Saturday, August 29, 2020

survived the outage, but it was frustrating

The temporary power outage in our building was scheduled to begin at 11:50 p.m. Friday night. It began at 12:05 a.m. Saturday morning. I dutifully shut off my A/C and my computer at around 11:45, relying on my cell phone, my GlocalMe portable Wi-Fi hot spot, and my rather wimpy portable power pack to keep me through the night. The outage was supposed to last until 7 a.m., and the moment my A/C shut off, my apartment began heating up. I was toying with the idea of taking a long walk out to the Jamshil Bridge and back, but such a walk would last no more than four hours, so I didn't want to go too early, then come back and suffer for several hours in a hot, humid apartment. So I waited, watching YouTube videos in my queue, all the while getting hotter and sweatier. I ran some cold water over a paper towel and wiped myself down several times, allowing the moisture to evaporate like sweat, cooling me off at least a little. I lay in bed as still as possible, conserving energy and trying my best not to heat myself up through movement.

By 2:45 a.m., I'd had enough. Using my phone's "lamp" setting, I illuminated my domicile, scrounged around for my clothes, then dressed up to go for a trek out to the Jamshil Bridge. Outside my apartment, the hallway lights were still on, albeit slightly dimmer than usual, and the elevators were still in operation (as per the announcement I had translated). I hit "1" and went down to the lobby level. I had checked the weather before leaving the building, and I saw that it was in the high 70s Fahrenheit (about 26℃), with winds at only 1 mph. Ugh. I hate walking in hot, humid, still air. It's suffocating.

The night was indeed hot, humid, and still. Every once in a while, a grudging breeze puffed past my face, but it was nothing sustained. (When a decent breeze did come by, I would thank the wind gods.) Despite it being nearly 3 a.m., plenty of night-owl bikers and old people were out and about, cranking or shambling away on their wheels or their feet. I lumbered heavily along, bandanna wrapped tightly around my large skull, my right hand covered in a fingertip-less biker's glove to protect my palm from abrasion as I swung my trekking pole like an old man's cane. My feet grumbled from various aches and pains, but I largely ignored them. Maybe three or four scattered, misty drops of precipitation hit my face, but as I noticed on my way back from the Jamshil Bridge's U-turn point, it never actually rained.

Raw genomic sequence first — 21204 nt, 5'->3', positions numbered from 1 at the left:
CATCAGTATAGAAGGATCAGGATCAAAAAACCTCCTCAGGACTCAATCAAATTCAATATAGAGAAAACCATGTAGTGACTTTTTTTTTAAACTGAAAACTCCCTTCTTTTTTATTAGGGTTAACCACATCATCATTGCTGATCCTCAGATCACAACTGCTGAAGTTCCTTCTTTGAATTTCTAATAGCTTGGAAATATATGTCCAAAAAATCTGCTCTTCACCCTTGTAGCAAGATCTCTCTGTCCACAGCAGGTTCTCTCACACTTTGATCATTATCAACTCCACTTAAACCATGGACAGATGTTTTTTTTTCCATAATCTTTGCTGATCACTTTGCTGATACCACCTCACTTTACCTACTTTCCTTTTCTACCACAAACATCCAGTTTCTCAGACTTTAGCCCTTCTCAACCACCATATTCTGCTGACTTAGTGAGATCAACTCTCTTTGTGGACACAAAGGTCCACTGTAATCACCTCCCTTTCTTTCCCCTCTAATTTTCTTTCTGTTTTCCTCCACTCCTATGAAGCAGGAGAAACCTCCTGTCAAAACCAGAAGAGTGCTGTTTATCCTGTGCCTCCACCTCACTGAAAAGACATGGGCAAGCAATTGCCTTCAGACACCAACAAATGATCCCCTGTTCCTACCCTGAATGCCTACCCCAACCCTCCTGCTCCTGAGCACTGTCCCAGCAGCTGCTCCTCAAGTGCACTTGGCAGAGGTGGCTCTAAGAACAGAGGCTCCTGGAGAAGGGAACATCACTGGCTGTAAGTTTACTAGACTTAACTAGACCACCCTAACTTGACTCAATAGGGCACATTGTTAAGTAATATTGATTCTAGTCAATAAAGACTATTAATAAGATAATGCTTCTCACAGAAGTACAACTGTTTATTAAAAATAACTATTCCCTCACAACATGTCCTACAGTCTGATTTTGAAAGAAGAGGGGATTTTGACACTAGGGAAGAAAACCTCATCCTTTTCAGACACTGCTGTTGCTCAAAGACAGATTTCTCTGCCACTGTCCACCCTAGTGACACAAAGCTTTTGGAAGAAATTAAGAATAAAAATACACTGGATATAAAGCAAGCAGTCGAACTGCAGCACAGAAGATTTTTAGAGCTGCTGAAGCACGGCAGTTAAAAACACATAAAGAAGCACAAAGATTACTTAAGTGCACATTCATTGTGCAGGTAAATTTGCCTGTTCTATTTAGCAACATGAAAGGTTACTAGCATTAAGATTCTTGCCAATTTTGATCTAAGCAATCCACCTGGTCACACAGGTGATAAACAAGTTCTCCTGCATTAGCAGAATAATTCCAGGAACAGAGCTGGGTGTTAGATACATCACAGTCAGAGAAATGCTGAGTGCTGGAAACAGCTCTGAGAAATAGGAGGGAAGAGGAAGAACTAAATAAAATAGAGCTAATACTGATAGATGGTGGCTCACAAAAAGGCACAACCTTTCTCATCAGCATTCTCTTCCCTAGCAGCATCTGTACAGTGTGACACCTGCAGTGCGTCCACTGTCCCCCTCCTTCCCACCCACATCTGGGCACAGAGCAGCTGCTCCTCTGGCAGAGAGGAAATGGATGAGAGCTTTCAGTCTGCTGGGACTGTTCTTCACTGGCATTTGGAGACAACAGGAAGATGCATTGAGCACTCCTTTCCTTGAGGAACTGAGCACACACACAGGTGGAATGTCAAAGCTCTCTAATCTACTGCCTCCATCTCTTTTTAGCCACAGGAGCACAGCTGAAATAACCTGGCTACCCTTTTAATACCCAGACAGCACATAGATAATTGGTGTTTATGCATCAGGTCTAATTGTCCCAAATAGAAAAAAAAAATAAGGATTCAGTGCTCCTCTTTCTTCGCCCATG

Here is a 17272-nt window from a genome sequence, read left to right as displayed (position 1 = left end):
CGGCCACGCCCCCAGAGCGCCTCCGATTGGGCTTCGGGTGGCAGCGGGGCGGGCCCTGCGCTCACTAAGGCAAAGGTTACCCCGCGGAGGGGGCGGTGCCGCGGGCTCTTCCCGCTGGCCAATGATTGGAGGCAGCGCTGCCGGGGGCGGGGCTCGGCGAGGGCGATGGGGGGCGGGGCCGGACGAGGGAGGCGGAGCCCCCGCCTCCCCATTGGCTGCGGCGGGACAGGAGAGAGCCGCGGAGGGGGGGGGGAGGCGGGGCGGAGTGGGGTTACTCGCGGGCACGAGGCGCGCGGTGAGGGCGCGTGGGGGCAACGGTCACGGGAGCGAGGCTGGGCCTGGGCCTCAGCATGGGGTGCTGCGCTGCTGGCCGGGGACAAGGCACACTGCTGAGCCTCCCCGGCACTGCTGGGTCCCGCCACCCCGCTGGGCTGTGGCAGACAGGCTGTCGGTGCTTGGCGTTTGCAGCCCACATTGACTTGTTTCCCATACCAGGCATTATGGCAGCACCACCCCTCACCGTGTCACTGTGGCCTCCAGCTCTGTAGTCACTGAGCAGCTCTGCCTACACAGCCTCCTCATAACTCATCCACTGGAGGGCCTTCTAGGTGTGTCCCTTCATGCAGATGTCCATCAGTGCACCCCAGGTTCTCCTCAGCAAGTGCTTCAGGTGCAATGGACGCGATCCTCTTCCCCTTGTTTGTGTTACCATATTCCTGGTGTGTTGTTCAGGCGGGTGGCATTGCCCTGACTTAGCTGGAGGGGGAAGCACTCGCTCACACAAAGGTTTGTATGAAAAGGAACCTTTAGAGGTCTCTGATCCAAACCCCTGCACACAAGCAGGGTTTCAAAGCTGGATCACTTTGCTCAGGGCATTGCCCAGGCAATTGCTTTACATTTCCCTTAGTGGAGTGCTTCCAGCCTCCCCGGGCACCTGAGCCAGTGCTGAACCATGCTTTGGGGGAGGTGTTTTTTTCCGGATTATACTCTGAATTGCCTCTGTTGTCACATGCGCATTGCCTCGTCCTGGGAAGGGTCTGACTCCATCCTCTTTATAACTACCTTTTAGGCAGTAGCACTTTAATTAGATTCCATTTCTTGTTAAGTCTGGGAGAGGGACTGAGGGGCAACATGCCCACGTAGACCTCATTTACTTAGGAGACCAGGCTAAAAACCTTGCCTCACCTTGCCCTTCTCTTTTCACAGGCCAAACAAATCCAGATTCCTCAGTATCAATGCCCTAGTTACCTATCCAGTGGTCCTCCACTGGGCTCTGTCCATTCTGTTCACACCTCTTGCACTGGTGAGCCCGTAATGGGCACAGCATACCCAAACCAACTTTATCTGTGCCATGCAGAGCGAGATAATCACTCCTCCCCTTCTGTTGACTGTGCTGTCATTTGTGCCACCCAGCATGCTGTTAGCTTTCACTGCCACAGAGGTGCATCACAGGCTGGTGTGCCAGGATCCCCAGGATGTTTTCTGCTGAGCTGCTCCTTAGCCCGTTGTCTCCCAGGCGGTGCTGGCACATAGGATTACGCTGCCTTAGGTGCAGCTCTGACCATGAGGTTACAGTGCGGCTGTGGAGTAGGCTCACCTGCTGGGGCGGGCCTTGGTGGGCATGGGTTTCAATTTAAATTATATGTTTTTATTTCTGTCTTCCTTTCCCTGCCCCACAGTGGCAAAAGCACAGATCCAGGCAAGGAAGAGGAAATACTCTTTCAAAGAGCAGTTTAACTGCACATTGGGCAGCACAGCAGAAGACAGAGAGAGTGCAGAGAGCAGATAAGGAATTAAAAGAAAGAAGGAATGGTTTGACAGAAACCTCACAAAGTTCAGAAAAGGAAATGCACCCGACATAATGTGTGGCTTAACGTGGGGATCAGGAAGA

In a city of eleven million people, odds are that a lot of them—hundreds, if not thousands—will be walking the Han River bike path on a summer night (those odds go way down when the weather starts getting colder). I hadn't brought along any water, and I regretted that decision, but as I approached the Jamshil Bridge, I saw some water fountains and stopped by them to slake my thirst. It was a sweaty walk, and my mouth ended up feeling dry despite the water fountains' help. I know myself well enough, though, to know I can brute-force my way through certain kinds of discomfort. The prospect of real, honest-to-God dehydration is fairly remote, even for a sweaty guy like me, because I retain so much damn water that I'd have to be near death before I ran out of sweat. When I do the hike to Busan in a few weeks, the average temperature will be cooler (or at least, less warm), so I won't need much water as I march.